Safety Traveling: A Quick Survival Guide for Travelers

Traveling is fun, but it can also be quite risky, particularly if you’re not doing your best to stay safe. But if that sounds a bit ambiguous, you’ve come to the right place. We’re here with some great tips on what you can do regarding safety.

Check where you’re going

It’s best to know exactly where you’re traveling to, particularly if you’re going abroad. There might be specific needs for vaccination before going, or there might be things you’re allergic to in your hotel room. It’s also good to check the water sources and make sure it’s safe to drink tap water.

Besides this, there might be some specific laws and local customs you need to respect. Otherwise, you could put yourself in jeopardy, risk a fine or jail.

Visit your GP

You need a clean bill of health before more extensive traveling, which is why it’s important to do a general consult beforehand. Besides, they might offer a unique insight into your condition, as well as some general traveling rules.

It’s also important to check with your GP if you’re ill or if you had a surgery recently. There might also be a need special precautions if you’re pregnant or if you have a weak immune system. Either way, you should take both the medicine and the advice of your doctor.

Pack the essentials

You should always plan for the things you need most depending on where you’re going and what you’re doing there. For instance, if you’re planning a winter hike, you absolutely need a four-season tent so you don’t freeze to death.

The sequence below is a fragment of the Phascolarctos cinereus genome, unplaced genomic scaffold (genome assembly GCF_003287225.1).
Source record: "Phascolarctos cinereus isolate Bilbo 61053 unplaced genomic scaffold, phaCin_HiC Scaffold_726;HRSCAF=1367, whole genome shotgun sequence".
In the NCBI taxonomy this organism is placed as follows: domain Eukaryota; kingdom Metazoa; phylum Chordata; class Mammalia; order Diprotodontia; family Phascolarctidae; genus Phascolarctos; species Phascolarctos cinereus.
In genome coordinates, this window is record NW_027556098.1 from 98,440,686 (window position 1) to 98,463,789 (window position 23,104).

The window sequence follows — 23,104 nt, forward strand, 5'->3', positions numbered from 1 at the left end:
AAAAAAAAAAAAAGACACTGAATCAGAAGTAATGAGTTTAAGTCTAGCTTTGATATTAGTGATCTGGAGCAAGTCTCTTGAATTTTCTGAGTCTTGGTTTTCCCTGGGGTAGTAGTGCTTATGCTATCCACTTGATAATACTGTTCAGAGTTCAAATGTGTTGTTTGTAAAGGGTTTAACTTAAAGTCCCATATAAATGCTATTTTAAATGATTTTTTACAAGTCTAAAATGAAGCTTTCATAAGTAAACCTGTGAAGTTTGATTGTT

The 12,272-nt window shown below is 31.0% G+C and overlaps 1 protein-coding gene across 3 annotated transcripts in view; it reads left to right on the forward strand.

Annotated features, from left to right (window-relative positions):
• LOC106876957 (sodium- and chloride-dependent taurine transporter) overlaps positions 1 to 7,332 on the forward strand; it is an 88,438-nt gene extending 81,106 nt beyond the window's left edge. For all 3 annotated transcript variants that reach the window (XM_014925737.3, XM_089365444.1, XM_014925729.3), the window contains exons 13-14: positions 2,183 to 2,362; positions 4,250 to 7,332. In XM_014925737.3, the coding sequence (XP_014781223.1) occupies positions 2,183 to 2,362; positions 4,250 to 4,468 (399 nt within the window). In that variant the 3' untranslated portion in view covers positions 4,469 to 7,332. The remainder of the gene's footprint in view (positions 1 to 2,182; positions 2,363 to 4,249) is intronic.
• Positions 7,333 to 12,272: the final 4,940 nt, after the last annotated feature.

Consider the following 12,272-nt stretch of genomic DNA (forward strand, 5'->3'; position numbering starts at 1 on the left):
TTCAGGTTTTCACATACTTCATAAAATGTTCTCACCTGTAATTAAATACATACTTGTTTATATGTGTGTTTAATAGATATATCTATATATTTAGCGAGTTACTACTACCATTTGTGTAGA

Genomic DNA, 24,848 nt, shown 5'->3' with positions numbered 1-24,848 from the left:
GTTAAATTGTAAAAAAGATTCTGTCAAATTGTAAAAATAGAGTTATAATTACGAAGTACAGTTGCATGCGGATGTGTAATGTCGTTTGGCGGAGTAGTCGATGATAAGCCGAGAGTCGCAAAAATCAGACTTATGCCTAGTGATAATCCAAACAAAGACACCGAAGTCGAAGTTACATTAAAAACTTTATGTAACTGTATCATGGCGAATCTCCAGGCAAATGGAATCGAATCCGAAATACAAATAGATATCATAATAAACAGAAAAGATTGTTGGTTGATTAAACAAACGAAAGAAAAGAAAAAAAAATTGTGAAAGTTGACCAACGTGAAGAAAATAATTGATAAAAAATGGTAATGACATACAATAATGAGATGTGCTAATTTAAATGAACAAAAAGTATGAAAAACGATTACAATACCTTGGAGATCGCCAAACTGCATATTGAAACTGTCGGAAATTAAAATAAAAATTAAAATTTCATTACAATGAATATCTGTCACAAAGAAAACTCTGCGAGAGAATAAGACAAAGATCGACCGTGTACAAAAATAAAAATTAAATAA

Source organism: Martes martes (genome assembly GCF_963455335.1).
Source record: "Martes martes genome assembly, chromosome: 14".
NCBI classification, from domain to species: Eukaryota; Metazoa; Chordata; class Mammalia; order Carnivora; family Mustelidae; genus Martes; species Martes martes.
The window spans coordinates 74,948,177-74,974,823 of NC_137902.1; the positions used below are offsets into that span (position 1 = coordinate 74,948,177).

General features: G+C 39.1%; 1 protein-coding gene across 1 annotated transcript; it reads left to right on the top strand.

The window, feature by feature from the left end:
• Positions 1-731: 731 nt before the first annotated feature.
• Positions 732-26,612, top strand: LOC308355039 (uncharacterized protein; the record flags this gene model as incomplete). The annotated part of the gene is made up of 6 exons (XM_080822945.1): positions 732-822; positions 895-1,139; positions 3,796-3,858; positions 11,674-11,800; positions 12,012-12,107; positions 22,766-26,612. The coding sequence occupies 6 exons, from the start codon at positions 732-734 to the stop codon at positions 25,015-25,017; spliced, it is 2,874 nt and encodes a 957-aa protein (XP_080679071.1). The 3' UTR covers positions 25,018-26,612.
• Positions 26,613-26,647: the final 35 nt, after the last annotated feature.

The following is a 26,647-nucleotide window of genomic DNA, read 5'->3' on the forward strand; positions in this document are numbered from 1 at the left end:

But if that seems obvious, some other things aren’t, like the best camping cooler if you’re doing some cooking and you need to keep your food fresh for longer. You should also pack some survival equipment just in case too, including:

  • Waterproof matches
  • A satellite phone
  • A GPS
  • A few carabineers, some tarp, and rope if you’re hiking
  • A water purifier
  • A multi-tool

Dress adequately

Dressing smart isn’t just a matter of feeling comfortable, it’s also a matter of safety. For instance, baggy clothes that chafe your skin produce irritations that might swell and become minor injuries. On the other hand, very tight clothes restrict blood circulation, while tight shoes will hurt your feet so that you might find it difficult to walk.

Besides this, you need to pack clothes that keep you warm and insulated, but which are also moisture-wicking and breathable. The best such materials are merino-wool and synthetic fabrics because they don’t absorb moisture, which is particularly risky when the temperature is very low because of possible hypothermia.

Conversely, dressing too warm might also prove dangerous, particularly for infants who can become overheated and suffer brain damage.

Get your first aid kit

Make sure you pack a first aid kit with medicine, bandages and other items you think might be useful depending on where you’re going. For instance, if you’re outdoors you need to make sure you have enough bandages and gauges to treat splinters or splints.

Conversely, if you’re staying indoors, you might need anti-allergy medication or supplies that treat common household injuries, like cuts. Apart from that, you’ll need to make sure that these items aren’t past their expiration date, as well as to take your specific medication if you’re prescribed any.